Nathan Hale does a lot of middle-grade comics based on historical events (that’s a whole ‘nother genre comics can handle!) but this one is pure fiction: a post-apocalyptic world in which aliens called Pipers have taken over the planet, sucking up electrical devices and blowing bubbles that cut through matter. Strata’s family is part of a city-on-wheels that is trying to rescue as much digital technology as possible to preserve human knowledge; when she and her brothers come across a robot horse, Strata insists on keeping it despite the danger it will attract.
I came across this one at the bookstore and was really intrigued by the creatures on the cover, so I bought a copy. It’s not too long, but is a really fun adventure. The illustrations are done in black-and-white-and-yellow, which really makes the gold pony and the Pipers’ eyes stand out, which is a cool effect. The aliens are bizarre, and the reveal of what they’re actually after is pretty creepy—though not so much that I think kids wouldn’t enjoy the book.
This is the second volume in the Nameless City series, and it’s a little harder to pin down the genre. It’s not exactly fantasy, at least not yet—there’s nothing in the story that is explicitly unreal, though there are hints of a great weapon that the founders of the City once had. It remains to be seen what that weapon turns out to be. The architecture and culture is inspired by 13th-century China, but it’s not historical fiction, either. Hicks has created a tale of friendship, political intrigue, and adventure. It digs into a lot of issues—both good and bad—surrounding a city that has residents from many different places living together. (I mentioned it in this Stack Overflow, and both GeekMom Rebecca Angel and GeekDad Jamie Greene have interviewed Hicks as well.)
In this volume, the General of Swords, leader of the Dao, wants to give all peoples a seat at the table—but his son, Erzi, is unhappy that he will not be the next ruler of the Nameless City, and decides to take things into his own hands. Meanwhile, Rat has information about a great weapon—but her knowledge may put many people in danger. We also get some more background on Mura, a Skraal woman who is Erzi’s bodyguard. This is another series that I’m really enjoying.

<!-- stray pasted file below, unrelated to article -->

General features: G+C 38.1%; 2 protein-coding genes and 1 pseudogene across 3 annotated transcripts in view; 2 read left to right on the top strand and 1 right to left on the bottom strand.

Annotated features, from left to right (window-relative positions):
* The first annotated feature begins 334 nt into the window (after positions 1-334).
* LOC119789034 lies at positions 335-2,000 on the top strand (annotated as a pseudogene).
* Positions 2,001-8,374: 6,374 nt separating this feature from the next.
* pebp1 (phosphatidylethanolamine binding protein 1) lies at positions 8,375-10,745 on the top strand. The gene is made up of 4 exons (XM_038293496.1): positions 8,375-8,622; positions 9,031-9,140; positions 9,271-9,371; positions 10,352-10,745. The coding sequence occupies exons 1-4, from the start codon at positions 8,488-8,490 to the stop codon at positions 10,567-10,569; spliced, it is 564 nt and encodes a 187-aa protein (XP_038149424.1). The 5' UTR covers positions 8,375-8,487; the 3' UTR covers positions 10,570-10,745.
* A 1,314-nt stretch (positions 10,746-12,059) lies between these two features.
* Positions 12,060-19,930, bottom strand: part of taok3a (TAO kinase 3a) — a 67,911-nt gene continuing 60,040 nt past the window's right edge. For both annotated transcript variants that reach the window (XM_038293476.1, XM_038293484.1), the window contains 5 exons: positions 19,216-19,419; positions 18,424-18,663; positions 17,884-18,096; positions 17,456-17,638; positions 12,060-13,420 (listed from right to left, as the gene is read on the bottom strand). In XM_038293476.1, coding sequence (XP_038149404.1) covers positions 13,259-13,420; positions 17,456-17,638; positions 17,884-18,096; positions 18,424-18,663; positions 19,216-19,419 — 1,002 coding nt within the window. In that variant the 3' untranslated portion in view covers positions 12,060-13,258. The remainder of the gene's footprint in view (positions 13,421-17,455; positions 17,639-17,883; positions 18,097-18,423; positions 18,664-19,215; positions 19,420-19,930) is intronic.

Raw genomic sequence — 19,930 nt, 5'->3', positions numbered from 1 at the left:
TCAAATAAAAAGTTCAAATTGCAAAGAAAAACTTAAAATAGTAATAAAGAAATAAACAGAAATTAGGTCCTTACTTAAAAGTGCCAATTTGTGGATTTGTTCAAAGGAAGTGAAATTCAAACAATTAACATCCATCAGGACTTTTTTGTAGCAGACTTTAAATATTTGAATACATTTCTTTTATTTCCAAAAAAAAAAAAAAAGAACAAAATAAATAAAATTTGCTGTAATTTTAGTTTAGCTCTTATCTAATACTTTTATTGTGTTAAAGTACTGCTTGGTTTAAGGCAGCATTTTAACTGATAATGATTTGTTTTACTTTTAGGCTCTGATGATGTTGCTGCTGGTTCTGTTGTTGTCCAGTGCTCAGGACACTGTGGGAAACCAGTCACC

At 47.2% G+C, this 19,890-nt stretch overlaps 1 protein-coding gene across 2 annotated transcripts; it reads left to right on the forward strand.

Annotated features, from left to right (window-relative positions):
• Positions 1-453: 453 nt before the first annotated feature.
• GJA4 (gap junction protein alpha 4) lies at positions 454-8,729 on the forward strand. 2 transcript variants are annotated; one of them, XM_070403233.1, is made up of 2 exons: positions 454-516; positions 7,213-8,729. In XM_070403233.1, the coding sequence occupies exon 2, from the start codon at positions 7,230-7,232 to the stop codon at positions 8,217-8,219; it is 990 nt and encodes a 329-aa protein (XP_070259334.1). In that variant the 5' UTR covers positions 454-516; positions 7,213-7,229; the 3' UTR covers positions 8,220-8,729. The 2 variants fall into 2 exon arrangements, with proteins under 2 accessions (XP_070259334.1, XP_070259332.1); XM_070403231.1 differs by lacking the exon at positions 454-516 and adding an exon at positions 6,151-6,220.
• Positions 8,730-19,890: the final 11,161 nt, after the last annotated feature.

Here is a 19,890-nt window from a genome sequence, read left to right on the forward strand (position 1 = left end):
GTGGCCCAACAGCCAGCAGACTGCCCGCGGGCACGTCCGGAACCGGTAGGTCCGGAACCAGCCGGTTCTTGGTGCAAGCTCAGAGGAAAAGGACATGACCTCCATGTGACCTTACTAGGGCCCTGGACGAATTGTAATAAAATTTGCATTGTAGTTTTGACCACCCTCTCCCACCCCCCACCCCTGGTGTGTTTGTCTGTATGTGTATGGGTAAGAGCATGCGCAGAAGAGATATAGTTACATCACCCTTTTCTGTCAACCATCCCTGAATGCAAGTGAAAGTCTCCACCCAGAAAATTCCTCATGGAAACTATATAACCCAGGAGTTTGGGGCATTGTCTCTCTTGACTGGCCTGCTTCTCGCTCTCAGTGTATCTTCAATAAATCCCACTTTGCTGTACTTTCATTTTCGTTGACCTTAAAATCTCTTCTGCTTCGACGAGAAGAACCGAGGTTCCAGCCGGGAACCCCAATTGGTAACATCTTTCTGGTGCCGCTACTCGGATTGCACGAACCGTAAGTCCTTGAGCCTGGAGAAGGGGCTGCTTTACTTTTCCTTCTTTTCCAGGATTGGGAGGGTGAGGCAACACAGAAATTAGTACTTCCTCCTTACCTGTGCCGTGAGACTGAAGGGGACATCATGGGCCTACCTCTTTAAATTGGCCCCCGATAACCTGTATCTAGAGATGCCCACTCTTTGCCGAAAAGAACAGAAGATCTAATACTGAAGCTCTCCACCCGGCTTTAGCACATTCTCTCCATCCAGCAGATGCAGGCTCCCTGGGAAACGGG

This series is appropriate for tweens and up—there are some scenes of violence and war, so it’s not for little kids, but it’s also not too explicit or gory. Mostly the story focuses on the two kids at the heart of the story, Kai and Rat.
Goldie Vance is about a teen sleuth—Marigold Vance, who works at a Florida resort with her dad. She wants to be the hotel’s in-house detective, but really she’s supposed to be parking cars. When a mystery comes in that Walter can’t figure out himself, Goldie dives in—and gets mixed up in a mystery that’s bigger than she expected. The story is set in the 1960s, and part of the plot in this first volume references the Space Race between the US and Russia, though it’s been fictionalized quite a bit. Goldie is a really spunky heroine, and there’s a fun cast of characters in her Scooby gang. I like that the cast is diverse, and the story itself is a mix of action and mystery. I’ve just read the first volume so far, but the second volume was just released this month so I’ll have to put that on my list.